This paper is pretty awesome. The authors take a commonly observed yet mysterious phenomenon and break it down with some hard-core physics. Turns out that the slow spin seen when a soccer ball flies through the air doesn’t depend on how the ball is kicked, because the authors observe the same behavior when the ball is shot out of a machine, or even when dropped straight down. They go on to do a series of experiments, including several involving shooting soccer balls through smoke, and determine that the seams on the surface of the ball are required for the spin, although different sewing patterns don’t seem to matter (pun intended).
The strange flight behaviour of slowly spinning soccer balls.
“The strange three-dimensional flight behaviour of slowly spinning soccer balls is one of the most interesting and unknown phenomenon associated with the trajectories of sports balls. Many spectators have experienced numerous exciting and emotional instances while observing the curious flight behaviour of these balls. We examine the aerodynamic mechanisms of erratic ball behaviours through real flight observations, unsteady force measurements and flow pattern visualisations. The strange behaviour is elucidated by the relationship between the unsteady forces on the ball and the wake flow. The irregular changes in position for twin longitudinal vortices have already been discovered in the supercritical Reynolds number region of a sphere with a smooth surface. This finding is applicable to the strange behaviour of the flight of soccer balls with this supercritical flow. The players, spectators, and television viewers will gain greater insight into the effects of soccer ball flights.”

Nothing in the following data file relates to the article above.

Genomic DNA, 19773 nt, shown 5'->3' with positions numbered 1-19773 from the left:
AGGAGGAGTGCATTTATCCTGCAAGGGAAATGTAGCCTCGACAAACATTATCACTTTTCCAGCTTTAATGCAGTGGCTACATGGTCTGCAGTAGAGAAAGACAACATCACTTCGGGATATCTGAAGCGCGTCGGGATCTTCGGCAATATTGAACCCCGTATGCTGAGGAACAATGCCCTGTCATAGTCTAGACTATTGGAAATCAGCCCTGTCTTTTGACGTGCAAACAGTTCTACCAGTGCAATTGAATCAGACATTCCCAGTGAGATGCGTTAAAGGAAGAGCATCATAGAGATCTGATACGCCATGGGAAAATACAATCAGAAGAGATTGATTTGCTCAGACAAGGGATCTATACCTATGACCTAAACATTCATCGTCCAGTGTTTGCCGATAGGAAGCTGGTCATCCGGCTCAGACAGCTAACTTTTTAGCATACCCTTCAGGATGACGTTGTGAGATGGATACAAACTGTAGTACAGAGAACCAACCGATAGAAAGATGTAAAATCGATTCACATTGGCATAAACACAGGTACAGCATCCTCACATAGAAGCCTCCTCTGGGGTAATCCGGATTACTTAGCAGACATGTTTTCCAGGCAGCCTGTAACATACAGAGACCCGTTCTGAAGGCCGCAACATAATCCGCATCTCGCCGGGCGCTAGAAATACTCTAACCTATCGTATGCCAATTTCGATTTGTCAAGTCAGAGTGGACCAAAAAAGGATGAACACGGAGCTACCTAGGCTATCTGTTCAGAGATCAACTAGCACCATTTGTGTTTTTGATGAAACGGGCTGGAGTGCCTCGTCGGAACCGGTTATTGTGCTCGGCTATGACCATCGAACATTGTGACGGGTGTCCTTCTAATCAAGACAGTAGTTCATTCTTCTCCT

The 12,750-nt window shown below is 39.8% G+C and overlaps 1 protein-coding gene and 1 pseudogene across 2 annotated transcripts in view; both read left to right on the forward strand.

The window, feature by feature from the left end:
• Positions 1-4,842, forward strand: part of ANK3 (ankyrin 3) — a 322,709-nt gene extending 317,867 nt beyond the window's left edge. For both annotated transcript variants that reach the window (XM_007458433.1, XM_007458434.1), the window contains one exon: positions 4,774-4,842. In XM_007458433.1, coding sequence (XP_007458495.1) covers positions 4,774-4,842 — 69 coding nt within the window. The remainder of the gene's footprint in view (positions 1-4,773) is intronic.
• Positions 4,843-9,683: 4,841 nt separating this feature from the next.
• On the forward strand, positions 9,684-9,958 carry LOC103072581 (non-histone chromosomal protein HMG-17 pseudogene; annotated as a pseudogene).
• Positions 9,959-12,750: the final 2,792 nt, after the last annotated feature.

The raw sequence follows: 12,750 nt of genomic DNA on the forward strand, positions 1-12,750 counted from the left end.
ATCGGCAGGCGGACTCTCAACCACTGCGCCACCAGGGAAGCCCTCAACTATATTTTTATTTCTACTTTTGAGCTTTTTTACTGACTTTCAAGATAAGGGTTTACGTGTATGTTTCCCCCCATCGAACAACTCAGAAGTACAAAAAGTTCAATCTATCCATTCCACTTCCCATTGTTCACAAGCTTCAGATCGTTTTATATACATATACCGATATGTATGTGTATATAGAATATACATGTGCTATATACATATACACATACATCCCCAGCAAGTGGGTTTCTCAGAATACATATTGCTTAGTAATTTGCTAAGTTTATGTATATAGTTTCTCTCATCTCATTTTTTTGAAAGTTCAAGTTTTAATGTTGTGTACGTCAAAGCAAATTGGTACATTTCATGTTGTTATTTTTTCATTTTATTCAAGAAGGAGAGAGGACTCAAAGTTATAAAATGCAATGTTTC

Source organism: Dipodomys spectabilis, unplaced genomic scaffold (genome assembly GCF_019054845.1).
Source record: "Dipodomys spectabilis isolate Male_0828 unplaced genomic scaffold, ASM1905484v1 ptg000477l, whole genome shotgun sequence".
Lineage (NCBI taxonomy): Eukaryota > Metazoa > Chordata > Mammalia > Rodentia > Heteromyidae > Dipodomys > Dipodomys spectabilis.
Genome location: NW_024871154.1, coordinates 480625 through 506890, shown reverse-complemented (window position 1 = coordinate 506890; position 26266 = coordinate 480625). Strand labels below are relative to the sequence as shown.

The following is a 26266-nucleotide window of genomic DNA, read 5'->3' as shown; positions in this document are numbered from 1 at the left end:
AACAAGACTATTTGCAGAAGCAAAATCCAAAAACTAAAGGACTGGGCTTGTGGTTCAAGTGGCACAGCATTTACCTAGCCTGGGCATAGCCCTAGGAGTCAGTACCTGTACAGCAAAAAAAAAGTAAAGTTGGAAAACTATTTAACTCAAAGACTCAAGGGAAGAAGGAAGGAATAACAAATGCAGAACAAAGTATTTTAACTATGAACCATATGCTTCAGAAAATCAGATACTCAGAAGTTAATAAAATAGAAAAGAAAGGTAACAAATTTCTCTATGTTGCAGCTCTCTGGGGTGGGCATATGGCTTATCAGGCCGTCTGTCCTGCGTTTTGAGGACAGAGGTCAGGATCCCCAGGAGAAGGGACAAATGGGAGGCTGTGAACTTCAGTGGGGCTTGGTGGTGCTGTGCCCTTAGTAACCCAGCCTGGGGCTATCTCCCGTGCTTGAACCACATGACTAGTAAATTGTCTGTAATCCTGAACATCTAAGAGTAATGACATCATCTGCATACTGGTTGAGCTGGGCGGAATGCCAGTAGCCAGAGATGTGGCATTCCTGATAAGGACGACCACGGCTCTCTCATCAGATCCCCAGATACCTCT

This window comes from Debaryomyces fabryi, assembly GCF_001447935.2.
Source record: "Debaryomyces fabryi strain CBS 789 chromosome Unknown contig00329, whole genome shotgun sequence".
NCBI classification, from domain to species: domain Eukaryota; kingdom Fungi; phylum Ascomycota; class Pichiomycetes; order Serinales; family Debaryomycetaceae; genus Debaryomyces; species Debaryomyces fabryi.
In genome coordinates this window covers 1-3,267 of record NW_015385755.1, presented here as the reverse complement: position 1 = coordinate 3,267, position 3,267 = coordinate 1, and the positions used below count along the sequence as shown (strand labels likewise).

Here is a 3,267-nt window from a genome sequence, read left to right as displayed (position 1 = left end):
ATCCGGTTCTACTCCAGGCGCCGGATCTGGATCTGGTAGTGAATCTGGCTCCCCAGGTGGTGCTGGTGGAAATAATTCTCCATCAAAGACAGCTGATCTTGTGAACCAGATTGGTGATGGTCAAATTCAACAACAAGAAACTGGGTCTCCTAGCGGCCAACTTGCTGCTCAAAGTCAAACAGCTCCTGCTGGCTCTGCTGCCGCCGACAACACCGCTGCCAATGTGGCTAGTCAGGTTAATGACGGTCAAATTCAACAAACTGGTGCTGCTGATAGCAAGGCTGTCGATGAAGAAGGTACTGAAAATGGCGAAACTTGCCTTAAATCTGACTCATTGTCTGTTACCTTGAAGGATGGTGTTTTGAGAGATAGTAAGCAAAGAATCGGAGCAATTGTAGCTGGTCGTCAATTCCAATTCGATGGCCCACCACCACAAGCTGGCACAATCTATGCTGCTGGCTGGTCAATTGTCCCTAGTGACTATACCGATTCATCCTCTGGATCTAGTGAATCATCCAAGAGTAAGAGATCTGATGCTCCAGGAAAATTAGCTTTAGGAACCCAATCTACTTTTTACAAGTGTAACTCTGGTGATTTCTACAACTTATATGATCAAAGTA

Bonus quote from the full text:
“The results of the free-fall, ball shooting, and wind tunnel experiments indicated that the seams on the soccer ball surface promoted the transition of boundary layer from laminar to turbulent flow and yielded the supercritical Re number flow, accompanied with the Ω vortex and the twin longitudinal vortices around soccer balls. Thus, the random behaviour of the slowly spinning soccer ball’s flight is mainly caused by the unstable movements of these vortices.
Incidentally, strangely behaving volleyballs that undergo floater serves exhibit the same type of moving behaviour and aerodynamic as that of soccer balls. Although scientific viewpoints regarding similar types of sports ball phenomena have generally been ignored in the literature, this finding may evoke scientific interests in sports science.”
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